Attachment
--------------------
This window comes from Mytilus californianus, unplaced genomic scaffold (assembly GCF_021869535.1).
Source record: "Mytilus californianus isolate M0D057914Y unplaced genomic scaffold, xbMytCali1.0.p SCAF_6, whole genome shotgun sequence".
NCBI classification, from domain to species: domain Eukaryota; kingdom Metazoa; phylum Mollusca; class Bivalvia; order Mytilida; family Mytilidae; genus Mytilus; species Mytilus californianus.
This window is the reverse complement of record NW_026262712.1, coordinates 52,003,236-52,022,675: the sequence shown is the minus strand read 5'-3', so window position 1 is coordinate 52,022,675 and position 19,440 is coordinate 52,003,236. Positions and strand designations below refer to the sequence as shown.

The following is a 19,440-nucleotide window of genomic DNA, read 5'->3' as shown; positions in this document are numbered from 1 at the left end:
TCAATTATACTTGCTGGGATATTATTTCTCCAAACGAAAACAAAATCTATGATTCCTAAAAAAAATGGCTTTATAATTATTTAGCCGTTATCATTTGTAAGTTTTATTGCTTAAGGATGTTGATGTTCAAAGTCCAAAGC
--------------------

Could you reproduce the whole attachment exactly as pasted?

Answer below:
This window comes from Mytilus californianus, unplaced genomic scaffold (assembly GCF_021869535.1).
Source record: "Mytilus californianus isolate M0D057914Y unplaced genomic scaffold, xbMytCali1.0.p SCAF_6, whole genome shotgun sequence".
NCBI classification, from domain to species: domain Eukaryota; kingdom Metazoa; phylum Mollusca; class Bivalvia; order Mytilida; family Mytilidae; genus Mytilus; species Mytilus californianus.
This window is the reverse complement of record NW_026262712.1, coordinates 52,003,236-52,022,675: the sequence shown is the minus strand read 5'-3', so window position 1 is coordinate 52,022,675 and position 19,440 is coordinate 52,003,236. Positions and strand designations below refer to the sequence as shown.

The following is a 19,440-nucleotide window of genomic DNA, read 5'->3' as shown; positions in this document are numbered from 1 at the left end:
TCAATTATACTTGCTGGGATATTATTTCTCCAAACGAAAACAAAATCTATGATTCCTAAAAAAAATGGCTTTATAATTATTTAGCCGTTATCATTTGTAAGTTTTATTGCTTAAGGATGTTGATGTTCAAAGTCCAAAGC